5 fundamentals of IoT security
IoT is still in its infancy, and especially so when it comes to security. Not a day goes by without new hacks, botnet attacks or vulnerability discoveries.
For IoT to grow up we need professional approaches towards security and privacy protection. Anything else will just destroy the market for everyone and make you lose customers and credibility.
Here are five fundamentals of IoT security:
1) Software security degrades over time, what developers call “code rot”.
All software needs to be maintained and updated. Bugs and security flaws need to be patched. Manufacturers need a way to get IoT sensors and devices patched in very distributed and uncontrolled environments with constrained networks and a multitude of standards. They need to provide updates for the life of the device, and they must be able to push updates quickly to plug critical vulnerabilities.
They need to provide updates for the life of the device, and they must be able to push updates quickly to plug critical vulnerabilities.
2) Static secrets don’t stay secret
Default or hard-coded credentials can quickly become security issues by becoming known over time. Recent examples, including Mirai, demonstrate how malware takes advantage of such a situation to take over IoT devices for DDoS tsunami-like attacks. New devices must prompt a change of passwords on the first use. Certificates and encryption keys need to be updated at set intervals. All this without putting the responsibility on users, that don’t know how or are just too lazy to do an update or change a password.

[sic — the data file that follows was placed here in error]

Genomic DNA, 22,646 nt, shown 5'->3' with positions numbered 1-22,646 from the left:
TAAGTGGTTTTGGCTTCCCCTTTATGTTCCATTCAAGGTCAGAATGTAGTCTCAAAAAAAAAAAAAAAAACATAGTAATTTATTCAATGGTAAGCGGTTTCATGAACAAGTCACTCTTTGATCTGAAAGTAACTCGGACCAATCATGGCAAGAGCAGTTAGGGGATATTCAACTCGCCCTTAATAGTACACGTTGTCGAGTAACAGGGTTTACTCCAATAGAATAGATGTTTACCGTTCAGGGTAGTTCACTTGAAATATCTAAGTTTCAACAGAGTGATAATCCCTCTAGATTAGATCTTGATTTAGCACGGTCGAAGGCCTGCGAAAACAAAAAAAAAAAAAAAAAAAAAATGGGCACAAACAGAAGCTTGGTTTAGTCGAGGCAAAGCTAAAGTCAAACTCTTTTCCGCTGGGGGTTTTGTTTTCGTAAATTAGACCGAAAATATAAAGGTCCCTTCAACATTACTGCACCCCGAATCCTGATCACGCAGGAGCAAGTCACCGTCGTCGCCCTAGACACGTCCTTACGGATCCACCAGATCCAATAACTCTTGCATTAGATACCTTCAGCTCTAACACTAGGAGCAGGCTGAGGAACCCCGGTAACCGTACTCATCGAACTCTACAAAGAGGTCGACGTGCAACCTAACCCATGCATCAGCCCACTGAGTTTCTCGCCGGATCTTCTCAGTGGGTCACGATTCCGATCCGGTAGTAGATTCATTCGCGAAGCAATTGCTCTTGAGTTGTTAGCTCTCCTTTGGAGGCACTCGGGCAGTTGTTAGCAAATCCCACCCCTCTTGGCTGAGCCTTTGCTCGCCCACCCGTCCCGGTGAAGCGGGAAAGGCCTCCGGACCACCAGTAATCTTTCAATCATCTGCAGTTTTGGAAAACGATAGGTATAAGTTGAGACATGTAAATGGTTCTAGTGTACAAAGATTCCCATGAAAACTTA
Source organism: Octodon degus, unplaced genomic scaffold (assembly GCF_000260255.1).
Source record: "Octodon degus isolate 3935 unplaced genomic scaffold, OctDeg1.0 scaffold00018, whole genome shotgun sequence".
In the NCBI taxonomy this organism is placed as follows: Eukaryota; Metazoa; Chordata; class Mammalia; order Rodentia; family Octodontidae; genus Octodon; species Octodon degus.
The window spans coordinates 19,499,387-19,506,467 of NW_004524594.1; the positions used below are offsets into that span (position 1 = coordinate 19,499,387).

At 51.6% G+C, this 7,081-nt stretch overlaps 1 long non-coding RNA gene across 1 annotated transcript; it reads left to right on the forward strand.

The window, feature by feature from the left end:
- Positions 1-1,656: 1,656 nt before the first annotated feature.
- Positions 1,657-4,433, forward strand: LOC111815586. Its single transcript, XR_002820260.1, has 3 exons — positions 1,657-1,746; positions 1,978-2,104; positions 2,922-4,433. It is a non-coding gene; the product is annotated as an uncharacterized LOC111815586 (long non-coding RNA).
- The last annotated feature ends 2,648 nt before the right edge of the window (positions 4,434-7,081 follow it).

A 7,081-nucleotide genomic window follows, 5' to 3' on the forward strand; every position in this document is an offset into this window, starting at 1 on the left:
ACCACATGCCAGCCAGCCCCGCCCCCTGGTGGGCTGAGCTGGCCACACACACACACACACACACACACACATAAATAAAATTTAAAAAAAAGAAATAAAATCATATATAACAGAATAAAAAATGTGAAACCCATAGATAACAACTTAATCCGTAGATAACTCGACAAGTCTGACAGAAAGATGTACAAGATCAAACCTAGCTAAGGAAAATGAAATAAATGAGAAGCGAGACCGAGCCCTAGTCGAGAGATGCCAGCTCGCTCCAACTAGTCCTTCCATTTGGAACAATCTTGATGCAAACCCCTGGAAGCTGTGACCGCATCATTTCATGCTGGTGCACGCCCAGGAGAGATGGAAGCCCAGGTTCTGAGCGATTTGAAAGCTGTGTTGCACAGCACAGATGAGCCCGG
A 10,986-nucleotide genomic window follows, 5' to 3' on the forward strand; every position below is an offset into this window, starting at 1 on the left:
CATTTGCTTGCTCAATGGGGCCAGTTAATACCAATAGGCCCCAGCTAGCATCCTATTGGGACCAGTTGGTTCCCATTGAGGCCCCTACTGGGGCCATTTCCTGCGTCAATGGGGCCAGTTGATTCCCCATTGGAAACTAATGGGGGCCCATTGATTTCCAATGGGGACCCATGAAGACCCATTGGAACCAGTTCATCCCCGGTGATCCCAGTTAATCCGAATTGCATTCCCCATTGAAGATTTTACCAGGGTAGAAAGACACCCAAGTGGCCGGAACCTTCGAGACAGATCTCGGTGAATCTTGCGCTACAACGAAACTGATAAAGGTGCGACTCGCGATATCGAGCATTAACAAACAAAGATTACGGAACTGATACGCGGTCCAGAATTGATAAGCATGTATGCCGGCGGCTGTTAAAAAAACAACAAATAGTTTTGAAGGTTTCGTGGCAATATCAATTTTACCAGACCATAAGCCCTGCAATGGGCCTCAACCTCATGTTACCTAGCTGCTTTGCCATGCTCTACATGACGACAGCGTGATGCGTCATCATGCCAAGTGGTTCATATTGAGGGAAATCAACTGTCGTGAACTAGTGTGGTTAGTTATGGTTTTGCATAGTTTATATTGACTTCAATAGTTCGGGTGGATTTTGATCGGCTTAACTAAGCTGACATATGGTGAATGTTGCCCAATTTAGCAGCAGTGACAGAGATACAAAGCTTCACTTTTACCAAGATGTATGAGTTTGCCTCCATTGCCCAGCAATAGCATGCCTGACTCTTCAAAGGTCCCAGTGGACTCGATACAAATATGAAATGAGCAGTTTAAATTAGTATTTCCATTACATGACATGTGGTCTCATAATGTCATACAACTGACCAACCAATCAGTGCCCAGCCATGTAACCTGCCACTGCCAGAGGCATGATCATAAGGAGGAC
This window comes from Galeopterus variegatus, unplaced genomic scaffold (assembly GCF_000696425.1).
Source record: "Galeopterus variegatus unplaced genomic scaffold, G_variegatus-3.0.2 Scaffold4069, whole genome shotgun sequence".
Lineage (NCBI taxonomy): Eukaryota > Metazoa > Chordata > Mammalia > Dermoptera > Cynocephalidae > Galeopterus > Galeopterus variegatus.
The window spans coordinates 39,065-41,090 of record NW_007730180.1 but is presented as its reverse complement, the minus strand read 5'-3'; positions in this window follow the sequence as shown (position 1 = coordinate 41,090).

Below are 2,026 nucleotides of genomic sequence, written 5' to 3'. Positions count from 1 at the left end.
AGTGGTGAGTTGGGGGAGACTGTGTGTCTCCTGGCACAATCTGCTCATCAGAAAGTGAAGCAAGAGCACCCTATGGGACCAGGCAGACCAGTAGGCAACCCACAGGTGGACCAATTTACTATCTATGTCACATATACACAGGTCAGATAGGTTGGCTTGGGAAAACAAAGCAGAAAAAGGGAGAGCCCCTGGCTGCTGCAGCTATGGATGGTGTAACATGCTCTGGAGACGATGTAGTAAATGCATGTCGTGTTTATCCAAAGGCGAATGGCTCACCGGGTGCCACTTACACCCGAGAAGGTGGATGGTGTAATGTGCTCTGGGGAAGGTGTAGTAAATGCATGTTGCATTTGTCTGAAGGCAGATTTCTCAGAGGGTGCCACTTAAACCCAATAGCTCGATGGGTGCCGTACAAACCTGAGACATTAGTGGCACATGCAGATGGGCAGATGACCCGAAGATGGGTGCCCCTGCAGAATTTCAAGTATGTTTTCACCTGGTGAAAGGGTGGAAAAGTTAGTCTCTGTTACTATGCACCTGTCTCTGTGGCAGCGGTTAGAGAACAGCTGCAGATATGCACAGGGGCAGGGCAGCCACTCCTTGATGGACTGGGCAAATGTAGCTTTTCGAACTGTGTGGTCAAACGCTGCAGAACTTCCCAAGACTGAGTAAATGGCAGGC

New devices must prompt a change of passwords on the first use. Certificates and encryption keys need to be updated at set intervals. All this without putting the responsibility on users, that don’t know how or are just too lazy to do an update or change a password.
3) Weak configurations persist
The default configuration of an IoT device persists unless changed by the user. If manufacturers ship IoT devices in the least secured state and put the responsibility of the device owner to take measures to improve that security, it will not happen. Vendors must set the default configuration to the most secure choice as default, and only users that know what they are doing can then consciously take decisions on reducing security, like open up a public port.
4) Without lifecycle management, data accumulates
Because of all the data generated from IoT devices, the security of the data and how it’s created, used and deleted becomes important. What happens if the data falls into the wrong hands? Over time, connections between different seemingly disparate datasets may emerge.
This has already been proven by researchers. By for instance using data analytics on public data from social media they can construct a very accurate profile of a person, political views, sexual orientation, family situation, where they are in real-time, etc.
IoT devices accumulate massive amounts of personal data, such as voice searches, GPS locations or heart rate information. If the data isn’t managed and secured, it could lead to loss of privacy and issues of data ownership.
Choose vendors that can be trusted with personal data. Use services that are GDPR compliant.
5) Secure devices that operate in hostile environments
IoT devices often operate without any human supervision. Such devices must be rugged and resistant to physical tampering and have an ability to send an alert if they are under attack. Administrators of IoT services need to be able to safely and automatically degrade and decommission devices that have failed or been compromised.